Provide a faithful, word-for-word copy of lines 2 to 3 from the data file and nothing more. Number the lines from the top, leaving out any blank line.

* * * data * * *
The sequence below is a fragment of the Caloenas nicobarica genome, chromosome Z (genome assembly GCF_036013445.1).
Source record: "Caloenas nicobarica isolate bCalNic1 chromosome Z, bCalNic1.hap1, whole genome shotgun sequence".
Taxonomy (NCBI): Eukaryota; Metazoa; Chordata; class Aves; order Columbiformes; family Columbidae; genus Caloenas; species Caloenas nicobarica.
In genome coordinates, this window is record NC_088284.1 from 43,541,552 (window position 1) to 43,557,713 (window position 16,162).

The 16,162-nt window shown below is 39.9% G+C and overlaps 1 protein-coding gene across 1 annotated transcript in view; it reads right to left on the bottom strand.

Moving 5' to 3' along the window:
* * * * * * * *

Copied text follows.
Source record: "Caloenas nicobarica isolate bCalNic1 chromosome Z, bCalNic1.hap1, whole genome shotgun sequence".
Taxonomy (NCBI): Eukaryota; Metazoa; Chordata; class Aves; order Columbiformes; family Columbidae; genus Caloenas; species Caloenas nicobarica.